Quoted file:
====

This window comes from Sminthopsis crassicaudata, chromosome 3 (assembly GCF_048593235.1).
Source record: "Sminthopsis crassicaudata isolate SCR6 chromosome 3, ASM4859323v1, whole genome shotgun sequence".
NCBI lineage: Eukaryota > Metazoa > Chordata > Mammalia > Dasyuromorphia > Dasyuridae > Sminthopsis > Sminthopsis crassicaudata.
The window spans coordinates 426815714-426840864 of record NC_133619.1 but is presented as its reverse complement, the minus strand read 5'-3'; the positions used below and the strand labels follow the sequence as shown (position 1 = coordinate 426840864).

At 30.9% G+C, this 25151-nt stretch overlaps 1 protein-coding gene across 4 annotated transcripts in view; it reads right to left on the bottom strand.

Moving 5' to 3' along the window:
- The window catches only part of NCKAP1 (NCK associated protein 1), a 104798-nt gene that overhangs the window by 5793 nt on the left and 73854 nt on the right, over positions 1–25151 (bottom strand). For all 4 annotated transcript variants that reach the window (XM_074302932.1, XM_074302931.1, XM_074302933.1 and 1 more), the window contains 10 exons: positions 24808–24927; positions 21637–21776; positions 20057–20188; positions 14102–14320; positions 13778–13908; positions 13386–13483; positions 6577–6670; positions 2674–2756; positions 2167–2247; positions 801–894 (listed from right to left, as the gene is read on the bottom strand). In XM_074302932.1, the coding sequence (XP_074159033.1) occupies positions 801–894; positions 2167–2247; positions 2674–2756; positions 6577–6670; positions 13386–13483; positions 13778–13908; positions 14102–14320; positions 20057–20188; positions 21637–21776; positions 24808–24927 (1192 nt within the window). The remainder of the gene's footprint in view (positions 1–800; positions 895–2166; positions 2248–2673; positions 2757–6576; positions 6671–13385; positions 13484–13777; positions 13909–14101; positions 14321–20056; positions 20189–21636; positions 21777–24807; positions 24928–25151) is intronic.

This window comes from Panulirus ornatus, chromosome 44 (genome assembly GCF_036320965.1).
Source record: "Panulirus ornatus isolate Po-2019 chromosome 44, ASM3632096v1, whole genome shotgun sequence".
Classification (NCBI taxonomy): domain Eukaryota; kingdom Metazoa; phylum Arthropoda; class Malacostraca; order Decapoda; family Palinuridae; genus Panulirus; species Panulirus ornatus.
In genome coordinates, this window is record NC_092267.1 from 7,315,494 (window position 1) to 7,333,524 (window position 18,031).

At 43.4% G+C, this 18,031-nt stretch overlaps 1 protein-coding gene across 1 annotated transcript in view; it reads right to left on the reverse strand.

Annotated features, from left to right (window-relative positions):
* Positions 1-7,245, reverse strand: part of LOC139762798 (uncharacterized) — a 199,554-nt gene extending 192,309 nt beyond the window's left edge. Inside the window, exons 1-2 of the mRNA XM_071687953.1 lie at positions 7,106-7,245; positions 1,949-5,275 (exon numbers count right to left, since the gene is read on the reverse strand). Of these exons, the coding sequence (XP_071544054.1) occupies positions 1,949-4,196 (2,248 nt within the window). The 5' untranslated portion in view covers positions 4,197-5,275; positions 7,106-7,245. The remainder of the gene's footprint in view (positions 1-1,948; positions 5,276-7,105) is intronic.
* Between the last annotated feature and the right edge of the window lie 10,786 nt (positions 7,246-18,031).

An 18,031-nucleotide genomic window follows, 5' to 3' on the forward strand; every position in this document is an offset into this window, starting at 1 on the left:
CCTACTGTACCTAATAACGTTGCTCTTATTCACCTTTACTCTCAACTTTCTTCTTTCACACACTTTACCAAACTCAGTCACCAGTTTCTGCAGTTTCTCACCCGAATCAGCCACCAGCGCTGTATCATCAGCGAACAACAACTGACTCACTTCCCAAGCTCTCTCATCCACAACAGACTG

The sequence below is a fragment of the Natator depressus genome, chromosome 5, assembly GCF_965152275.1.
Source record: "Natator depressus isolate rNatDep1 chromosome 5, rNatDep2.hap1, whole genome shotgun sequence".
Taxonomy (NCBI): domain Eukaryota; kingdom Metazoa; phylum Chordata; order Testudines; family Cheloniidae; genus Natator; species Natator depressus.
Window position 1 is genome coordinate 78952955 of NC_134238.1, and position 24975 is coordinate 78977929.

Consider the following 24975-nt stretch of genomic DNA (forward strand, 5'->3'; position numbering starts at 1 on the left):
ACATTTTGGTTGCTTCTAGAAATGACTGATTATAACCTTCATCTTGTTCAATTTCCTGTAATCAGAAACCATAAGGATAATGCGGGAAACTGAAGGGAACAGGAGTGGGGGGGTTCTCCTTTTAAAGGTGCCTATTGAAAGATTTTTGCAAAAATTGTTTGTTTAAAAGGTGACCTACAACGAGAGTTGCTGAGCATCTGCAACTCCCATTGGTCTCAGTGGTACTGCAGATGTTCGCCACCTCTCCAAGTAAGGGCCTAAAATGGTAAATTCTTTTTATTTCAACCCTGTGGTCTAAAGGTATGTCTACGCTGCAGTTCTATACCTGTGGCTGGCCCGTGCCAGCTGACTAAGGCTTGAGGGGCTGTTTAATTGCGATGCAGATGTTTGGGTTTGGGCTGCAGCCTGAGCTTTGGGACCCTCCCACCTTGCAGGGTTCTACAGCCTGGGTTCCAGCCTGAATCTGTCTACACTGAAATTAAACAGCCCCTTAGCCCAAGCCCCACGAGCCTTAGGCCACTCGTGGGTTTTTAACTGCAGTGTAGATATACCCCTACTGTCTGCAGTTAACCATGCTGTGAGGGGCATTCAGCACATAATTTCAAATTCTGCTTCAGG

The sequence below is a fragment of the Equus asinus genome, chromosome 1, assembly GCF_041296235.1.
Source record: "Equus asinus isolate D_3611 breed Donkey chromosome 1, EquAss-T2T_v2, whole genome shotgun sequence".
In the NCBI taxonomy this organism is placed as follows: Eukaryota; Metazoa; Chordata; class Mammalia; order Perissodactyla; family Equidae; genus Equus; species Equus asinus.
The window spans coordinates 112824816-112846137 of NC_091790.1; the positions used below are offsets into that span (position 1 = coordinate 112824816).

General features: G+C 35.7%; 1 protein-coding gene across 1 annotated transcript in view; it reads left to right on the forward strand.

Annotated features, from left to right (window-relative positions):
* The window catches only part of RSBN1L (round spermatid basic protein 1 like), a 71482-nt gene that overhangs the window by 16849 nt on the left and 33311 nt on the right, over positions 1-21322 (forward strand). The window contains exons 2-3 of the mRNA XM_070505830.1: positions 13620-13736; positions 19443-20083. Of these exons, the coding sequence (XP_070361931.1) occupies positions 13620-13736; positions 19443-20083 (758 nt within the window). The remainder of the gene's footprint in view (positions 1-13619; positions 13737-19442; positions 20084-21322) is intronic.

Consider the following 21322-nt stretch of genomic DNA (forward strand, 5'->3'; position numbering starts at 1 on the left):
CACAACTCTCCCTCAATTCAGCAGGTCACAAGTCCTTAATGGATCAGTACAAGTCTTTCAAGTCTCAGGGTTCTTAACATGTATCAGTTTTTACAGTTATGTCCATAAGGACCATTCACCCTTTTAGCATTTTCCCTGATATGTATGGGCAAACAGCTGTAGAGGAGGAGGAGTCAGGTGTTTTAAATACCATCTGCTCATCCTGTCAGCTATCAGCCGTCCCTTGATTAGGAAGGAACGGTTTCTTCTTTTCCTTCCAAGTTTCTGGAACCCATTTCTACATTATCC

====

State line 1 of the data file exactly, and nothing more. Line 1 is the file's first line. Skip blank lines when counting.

This window comes from Sminthopsis crassicaudata, chromosome 3 (assembly GCF_048593235.1).